Now that you've decided what type of stamps you want to collect, here are some tips on the best way to keep these stamps in good condition. You may end up with one that is worth a lot of money someday and you'll want it to be in the best possible condition.
- When looking for a stamp album, look for one that has blank, acid-free pages. Don't go for anything that has flimsy pages for these will not be sturdy enough to house your stamps safely. Make sure you have stamp hinges or mounts that are designed for housing stamps. Using glue or tape will damage your stamps.
- Do not try to tear or peel a stamp off of an envelope. Cut them carefully from the envelope without touching the perforated edges, this damages the stamp. Once the stamp has been cut off, float it in a small bowl filled with cool water. This dissolves the glue to a point where the paper from the envelope will come off easily. (Be careful with those stamps that have been heavily inked with cancellation stamps or strange looking ink that could potentially damage other stamps.) Rinse the remaining glue with fresh water and spread out to dry. If necessary place them in a book after drying to straighten them out. Always handle them with tongs.
- Think about your collection theme and sort the stamps according to your theme. Whether it's by a topical or country theme or stamp types, it's good to have some kind of order to them. Remove any damaged stamps as the value is most likely not that great. The only time you want to hang on to something that's damaged would be if you had something that was extremely rare or valuable. If you have duplicates then display the best one you have of the set and use the other for trading with other stamp collectors. Sorting is an ongoing process as you pick up more and more stamps.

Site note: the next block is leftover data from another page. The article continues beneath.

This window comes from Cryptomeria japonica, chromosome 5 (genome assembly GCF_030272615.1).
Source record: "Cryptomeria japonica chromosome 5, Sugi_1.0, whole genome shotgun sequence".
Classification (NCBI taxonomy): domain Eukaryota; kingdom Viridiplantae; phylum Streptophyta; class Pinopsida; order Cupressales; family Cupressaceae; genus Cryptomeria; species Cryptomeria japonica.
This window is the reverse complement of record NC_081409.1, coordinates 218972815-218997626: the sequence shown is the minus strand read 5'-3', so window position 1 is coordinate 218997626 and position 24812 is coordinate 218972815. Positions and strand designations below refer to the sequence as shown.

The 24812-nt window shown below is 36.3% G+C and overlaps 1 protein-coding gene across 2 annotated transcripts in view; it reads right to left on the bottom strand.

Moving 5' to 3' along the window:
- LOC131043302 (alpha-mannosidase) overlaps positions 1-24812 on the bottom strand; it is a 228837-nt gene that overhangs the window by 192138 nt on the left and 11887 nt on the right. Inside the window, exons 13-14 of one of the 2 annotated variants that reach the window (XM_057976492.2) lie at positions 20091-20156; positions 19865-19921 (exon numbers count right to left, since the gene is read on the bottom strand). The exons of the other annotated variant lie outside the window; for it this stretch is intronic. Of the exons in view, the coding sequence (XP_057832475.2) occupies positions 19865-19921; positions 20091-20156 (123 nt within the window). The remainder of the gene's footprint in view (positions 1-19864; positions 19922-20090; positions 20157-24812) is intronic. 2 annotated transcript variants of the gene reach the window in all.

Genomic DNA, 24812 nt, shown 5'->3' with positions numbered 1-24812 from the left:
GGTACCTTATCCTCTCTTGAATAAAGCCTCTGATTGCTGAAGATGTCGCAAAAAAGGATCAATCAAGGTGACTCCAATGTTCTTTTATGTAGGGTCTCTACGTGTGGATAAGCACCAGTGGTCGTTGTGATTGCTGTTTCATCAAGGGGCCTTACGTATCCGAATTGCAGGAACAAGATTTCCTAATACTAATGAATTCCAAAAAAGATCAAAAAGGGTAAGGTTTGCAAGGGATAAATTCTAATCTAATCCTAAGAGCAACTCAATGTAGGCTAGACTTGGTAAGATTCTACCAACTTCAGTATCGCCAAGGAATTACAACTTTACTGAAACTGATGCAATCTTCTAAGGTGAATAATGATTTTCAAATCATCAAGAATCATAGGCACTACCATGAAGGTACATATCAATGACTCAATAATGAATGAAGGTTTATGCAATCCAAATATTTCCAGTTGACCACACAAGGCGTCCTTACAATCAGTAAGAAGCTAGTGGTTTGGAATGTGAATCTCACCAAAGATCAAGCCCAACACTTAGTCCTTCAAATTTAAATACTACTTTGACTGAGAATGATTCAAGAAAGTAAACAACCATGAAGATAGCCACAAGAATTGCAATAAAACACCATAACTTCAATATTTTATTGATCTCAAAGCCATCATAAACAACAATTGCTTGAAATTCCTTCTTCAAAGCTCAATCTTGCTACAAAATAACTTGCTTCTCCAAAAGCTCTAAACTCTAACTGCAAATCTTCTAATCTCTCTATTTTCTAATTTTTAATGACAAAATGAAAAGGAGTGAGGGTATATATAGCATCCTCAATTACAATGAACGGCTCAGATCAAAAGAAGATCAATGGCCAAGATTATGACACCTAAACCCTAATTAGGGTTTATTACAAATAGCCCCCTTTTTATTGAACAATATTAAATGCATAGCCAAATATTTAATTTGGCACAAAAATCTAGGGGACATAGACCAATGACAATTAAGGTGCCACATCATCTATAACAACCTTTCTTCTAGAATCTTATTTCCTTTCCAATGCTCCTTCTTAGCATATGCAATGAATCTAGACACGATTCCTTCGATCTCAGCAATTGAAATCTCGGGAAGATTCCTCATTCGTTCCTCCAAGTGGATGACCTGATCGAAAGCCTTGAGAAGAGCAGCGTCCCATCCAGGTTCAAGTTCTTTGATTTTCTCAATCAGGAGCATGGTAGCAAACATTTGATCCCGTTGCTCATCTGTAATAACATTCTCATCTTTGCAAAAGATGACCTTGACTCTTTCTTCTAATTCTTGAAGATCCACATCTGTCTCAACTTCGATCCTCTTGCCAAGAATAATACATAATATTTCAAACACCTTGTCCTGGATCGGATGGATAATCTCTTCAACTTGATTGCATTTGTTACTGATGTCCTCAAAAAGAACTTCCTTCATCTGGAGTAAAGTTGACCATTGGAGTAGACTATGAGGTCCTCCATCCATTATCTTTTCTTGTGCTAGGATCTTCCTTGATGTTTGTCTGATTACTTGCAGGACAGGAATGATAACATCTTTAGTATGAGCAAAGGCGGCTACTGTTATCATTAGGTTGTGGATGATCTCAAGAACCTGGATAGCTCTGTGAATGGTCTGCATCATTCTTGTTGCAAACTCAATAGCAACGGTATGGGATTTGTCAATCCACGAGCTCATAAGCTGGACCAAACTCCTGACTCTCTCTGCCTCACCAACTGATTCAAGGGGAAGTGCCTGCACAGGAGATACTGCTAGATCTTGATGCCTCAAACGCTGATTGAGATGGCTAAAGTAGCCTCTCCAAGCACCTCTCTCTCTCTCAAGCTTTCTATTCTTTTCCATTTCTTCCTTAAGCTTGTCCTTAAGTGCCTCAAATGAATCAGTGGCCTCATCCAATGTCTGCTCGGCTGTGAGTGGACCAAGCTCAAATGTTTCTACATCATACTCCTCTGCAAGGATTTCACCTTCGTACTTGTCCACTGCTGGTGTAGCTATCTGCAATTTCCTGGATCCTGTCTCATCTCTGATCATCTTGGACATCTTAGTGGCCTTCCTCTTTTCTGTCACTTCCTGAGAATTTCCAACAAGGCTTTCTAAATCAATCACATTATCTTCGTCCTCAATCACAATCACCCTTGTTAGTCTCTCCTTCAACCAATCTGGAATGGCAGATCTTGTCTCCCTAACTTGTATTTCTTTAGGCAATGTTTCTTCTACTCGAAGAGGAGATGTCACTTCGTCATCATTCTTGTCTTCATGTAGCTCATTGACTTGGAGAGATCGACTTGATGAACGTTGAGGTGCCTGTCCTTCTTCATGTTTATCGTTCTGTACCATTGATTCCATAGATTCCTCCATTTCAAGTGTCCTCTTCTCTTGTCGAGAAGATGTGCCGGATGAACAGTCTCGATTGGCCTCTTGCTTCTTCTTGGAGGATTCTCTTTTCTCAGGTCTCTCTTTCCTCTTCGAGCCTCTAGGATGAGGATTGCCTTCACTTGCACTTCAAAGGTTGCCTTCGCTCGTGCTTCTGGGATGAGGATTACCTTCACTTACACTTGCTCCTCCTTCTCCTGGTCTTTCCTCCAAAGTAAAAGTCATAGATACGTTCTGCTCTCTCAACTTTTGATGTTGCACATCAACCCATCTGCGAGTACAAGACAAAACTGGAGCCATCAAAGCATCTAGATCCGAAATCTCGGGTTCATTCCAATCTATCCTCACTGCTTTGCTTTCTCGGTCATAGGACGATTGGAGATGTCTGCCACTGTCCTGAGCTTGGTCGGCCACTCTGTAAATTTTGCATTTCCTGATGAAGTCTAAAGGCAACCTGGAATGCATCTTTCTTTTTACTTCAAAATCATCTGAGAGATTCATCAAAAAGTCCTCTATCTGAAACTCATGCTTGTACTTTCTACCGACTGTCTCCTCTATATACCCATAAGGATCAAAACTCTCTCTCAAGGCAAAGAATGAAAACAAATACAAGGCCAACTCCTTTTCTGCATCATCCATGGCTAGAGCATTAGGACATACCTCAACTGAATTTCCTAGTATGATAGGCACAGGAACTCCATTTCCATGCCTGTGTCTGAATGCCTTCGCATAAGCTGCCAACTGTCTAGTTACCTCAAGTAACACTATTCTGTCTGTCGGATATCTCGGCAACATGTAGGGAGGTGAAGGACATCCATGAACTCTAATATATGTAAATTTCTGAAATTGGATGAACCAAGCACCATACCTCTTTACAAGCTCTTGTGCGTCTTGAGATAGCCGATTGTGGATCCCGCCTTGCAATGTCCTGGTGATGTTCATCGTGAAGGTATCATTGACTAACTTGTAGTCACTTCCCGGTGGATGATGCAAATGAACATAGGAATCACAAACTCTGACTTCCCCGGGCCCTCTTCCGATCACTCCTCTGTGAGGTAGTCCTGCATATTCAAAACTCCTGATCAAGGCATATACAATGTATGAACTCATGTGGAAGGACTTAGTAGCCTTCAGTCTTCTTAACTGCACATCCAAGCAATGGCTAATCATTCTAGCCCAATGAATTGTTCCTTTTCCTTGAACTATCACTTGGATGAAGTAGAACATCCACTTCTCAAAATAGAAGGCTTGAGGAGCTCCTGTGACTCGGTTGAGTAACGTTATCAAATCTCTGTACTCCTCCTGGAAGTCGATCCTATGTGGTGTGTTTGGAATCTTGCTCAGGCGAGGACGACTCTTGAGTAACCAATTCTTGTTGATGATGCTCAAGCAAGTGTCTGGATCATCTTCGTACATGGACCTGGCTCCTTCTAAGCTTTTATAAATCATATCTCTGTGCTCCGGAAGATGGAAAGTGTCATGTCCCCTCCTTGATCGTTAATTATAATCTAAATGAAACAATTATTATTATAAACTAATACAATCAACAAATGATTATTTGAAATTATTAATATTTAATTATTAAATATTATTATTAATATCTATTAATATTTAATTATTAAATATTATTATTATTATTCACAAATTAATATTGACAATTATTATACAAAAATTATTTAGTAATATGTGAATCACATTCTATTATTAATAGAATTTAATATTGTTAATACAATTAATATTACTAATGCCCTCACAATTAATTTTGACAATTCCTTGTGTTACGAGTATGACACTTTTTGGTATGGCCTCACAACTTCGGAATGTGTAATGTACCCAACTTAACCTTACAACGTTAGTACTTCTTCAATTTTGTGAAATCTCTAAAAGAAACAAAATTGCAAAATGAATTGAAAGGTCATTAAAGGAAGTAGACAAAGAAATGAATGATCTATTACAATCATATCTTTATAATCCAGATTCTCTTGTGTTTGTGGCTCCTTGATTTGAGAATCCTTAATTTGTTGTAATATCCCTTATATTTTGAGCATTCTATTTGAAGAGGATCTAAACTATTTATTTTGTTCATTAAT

- Another extremely important thing to think about is having tongs. Seems like such a simple thing, doesn't it. People think they can handle just as well with their fingers but they don't think about how much oil we have on our skin. These oils transfer to the stamps and can damage them in the long run. Tongs are the best way to handle stamps. One may need to practice handling tongs before attempting to pick up stamps with them as some of them, if not handled correctly, could tear or poke holes through the stamps.
Once you've made the decision to collect stamps and you've obtained all the essential tools for collecting, you'll probably find getting more and more curious about the history behind some of these stamps. There are thousands of books, literature and papers written on the subject. Many of them explain how and why some of these stamps became so valuable or interesting over the years. Most stamp collectors become so for a lifetime. There are so many different types of stamp collections that one could collect for years and never find themselves getting bored.
Darren Williger is an over-caffeinated, low carbohydrate eating, winemaking enthusiast who writes for WindPurifier.com, RareStamp.com, and BeeYourself.Com